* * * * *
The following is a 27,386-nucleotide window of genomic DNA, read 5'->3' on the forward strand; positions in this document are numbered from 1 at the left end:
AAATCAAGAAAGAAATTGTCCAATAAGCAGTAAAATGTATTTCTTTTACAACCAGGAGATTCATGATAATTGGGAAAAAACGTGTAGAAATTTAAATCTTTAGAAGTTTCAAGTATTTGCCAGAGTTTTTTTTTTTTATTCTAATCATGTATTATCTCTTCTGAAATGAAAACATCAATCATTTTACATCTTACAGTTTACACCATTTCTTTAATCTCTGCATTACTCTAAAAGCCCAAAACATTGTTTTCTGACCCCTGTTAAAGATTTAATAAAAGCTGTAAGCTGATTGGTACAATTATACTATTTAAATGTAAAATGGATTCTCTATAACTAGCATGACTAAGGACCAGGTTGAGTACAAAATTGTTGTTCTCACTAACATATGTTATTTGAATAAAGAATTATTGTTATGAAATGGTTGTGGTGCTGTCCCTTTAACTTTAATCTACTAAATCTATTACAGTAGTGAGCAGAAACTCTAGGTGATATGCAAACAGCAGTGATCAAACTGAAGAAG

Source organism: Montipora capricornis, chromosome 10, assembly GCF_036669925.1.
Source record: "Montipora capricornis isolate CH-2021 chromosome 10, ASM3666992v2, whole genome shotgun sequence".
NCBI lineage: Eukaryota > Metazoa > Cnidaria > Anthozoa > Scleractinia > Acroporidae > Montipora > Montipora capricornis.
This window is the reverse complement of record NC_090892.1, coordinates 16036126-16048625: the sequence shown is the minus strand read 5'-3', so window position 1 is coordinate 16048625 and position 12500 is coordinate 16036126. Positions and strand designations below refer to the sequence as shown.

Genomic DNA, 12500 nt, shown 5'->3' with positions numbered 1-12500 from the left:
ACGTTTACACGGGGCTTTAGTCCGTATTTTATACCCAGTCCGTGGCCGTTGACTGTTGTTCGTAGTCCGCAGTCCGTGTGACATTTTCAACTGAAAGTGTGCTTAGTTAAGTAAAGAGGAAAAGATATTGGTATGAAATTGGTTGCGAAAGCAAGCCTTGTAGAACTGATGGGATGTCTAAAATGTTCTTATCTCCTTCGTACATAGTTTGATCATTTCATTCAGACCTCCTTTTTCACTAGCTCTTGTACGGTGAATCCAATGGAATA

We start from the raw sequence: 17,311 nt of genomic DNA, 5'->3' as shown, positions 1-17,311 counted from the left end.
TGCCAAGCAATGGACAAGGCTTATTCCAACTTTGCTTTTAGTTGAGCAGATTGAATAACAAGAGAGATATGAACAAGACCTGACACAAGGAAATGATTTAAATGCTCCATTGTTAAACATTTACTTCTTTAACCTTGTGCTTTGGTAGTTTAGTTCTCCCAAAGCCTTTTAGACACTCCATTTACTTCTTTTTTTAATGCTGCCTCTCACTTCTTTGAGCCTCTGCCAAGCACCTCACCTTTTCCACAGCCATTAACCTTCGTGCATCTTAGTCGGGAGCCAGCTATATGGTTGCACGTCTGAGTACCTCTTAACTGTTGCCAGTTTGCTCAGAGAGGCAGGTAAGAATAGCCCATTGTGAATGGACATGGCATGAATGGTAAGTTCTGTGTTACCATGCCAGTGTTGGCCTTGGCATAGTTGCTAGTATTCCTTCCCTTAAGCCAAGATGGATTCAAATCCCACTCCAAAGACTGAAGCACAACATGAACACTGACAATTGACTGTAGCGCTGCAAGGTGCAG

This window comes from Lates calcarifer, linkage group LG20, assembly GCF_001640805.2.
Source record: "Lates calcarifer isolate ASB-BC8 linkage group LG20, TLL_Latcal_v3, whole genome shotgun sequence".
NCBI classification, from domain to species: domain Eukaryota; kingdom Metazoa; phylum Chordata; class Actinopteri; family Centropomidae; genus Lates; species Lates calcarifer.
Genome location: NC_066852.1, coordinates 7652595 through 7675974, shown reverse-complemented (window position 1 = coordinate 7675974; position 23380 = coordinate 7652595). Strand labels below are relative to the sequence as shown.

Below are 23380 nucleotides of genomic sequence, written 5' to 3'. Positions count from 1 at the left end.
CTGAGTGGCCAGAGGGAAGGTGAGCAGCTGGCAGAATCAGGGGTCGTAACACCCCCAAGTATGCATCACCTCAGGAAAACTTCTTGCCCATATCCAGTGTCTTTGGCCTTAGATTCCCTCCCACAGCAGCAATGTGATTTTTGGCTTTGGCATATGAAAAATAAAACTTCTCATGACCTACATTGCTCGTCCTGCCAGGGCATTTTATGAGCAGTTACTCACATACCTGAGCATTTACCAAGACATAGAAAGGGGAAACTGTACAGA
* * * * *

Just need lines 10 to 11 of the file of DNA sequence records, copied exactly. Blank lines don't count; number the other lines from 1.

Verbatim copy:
TGCCAAGCAATGGACAAGGCTTATTCCAACTTTGCTTTTAGTTGAGCAGATTGAATAACAAGAGAGATATGAACAAGACCTGACACAAGGAAATGATTTAAATGCTCCATTGTTAAACATTTACTTCTTTAACCTTGTGCTTTGGTAGTTTAGTTCTCCCAAAGCCTTTTAGACACTCCATTTACTTCTTTTTTTAATGCTGCCTCTCACTTCTTTGAGCCTCTGCCAAGCACCTCACCTTTTCCACAGCCATTAACCTTCGTGCATCTTAGTCGGGAGCCAGCTATATGGTTGCACGTCTGAGTACCTCTTAACTGTTGCCAGTTTGCTCAGAGAGGCAGGTAAGAATAGCCCATTGTGAATGGACATGGCATGAATGGTAAGTTCTGTGTTACCATGCCAGTGTTGGCCTTGGCATAGTTGCTAGTATTCCTTCCCTTAAGCCAAGATGGATTCAAATCCCACTCCAAAGACTGAAGCACAACATGAACACTGACAATTGACTGTAGCGCTGCAAGGTGCAG

This window comes from Lates calcarifer, linkage group LG20, assembly GCF_001640805.2.